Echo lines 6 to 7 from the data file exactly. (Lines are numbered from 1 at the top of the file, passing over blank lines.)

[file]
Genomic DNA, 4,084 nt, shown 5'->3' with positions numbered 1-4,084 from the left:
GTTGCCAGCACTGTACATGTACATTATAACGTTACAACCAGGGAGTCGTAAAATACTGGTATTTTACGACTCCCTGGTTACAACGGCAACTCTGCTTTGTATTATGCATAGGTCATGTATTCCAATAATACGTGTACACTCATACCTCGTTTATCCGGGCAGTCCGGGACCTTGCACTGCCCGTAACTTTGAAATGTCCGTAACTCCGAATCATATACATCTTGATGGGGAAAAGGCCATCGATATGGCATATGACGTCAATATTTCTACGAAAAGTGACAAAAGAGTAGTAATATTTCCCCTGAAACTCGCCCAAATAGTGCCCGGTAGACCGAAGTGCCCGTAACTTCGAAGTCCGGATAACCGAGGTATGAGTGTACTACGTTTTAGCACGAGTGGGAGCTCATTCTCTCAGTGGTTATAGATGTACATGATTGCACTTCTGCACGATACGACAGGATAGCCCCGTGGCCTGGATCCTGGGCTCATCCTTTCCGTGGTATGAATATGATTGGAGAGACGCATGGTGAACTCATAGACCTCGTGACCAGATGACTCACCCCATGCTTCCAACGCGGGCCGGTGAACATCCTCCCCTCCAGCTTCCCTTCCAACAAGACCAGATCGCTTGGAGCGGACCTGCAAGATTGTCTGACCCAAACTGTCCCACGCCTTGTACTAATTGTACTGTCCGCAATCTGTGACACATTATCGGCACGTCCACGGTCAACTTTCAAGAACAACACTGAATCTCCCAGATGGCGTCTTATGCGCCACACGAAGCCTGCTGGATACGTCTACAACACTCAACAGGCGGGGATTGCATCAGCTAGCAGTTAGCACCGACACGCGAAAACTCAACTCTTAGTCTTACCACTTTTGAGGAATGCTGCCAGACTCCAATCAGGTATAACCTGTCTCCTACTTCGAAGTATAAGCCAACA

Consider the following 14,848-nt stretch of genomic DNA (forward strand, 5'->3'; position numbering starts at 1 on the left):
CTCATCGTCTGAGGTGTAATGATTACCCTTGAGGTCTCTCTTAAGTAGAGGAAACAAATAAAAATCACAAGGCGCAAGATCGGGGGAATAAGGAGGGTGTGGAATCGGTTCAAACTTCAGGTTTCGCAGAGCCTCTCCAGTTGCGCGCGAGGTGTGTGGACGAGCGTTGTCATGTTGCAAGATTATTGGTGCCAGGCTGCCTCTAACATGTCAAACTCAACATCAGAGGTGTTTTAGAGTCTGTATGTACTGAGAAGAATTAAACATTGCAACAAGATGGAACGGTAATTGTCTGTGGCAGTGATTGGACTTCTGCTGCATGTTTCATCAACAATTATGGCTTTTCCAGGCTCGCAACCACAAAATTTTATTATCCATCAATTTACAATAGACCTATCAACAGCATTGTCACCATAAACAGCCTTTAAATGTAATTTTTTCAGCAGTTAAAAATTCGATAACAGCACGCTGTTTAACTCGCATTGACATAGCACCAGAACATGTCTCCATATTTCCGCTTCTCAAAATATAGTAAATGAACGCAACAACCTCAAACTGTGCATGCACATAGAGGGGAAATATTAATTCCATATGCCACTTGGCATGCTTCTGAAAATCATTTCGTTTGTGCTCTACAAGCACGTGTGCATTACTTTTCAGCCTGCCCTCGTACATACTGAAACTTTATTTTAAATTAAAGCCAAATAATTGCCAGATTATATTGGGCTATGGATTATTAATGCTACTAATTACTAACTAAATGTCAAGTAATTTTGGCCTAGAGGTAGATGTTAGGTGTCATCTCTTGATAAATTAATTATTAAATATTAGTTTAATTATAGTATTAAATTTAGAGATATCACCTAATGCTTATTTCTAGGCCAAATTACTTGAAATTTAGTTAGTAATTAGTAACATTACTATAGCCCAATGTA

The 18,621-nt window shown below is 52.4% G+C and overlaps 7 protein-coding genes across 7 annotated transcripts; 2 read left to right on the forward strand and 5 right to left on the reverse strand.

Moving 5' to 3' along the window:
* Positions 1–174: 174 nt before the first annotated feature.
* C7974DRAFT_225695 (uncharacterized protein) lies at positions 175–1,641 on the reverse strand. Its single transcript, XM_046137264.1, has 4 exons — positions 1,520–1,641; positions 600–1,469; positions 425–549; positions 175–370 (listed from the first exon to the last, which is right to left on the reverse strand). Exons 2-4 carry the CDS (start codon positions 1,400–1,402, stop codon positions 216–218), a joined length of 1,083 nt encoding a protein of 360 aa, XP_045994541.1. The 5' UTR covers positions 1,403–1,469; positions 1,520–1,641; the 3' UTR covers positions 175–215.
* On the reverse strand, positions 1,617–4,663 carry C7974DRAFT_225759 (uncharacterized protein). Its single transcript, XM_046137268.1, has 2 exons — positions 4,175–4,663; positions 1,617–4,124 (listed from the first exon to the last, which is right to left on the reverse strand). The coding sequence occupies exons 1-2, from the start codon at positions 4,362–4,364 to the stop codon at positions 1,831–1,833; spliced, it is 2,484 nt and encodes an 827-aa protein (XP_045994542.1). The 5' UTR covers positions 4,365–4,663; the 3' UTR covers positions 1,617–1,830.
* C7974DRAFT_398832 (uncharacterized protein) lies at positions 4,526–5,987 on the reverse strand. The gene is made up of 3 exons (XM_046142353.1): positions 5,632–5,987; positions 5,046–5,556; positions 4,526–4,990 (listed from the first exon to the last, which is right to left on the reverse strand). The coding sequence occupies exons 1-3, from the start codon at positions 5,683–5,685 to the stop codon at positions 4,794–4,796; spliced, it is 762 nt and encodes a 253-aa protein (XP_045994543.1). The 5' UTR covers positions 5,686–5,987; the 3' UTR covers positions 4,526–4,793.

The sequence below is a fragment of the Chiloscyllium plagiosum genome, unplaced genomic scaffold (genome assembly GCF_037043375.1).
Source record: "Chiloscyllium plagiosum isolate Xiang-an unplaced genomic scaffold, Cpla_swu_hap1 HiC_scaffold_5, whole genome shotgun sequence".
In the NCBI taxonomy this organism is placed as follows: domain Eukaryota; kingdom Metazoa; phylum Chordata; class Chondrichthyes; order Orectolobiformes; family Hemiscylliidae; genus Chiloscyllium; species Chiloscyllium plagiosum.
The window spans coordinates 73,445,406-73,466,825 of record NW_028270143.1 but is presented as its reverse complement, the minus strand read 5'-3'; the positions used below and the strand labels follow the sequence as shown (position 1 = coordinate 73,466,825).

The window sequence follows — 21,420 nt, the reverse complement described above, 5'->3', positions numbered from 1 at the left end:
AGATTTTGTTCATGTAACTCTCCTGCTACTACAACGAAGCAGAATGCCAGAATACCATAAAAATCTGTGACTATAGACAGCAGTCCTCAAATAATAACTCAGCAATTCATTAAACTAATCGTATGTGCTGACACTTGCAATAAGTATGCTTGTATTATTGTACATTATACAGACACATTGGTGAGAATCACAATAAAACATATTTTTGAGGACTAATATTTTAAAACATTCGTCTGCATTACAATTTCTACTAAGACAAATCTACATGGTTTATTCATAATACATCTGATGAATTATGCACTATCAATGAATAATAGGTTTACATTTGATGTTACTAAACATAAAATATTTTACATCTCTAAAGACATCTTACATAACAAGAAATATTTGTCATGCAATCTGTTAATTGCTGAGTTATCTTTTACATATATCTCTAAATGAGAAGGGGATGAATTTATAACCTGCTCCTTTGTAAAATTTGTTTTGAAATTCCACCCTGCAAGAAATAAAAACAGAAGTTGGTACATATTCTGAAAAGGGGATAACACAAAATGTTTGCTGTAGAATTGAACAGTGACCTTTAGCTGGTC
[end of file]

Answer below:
Moving 5' to 3' along the window:
* Positions 1–174: 174 nt before the first annotated feature.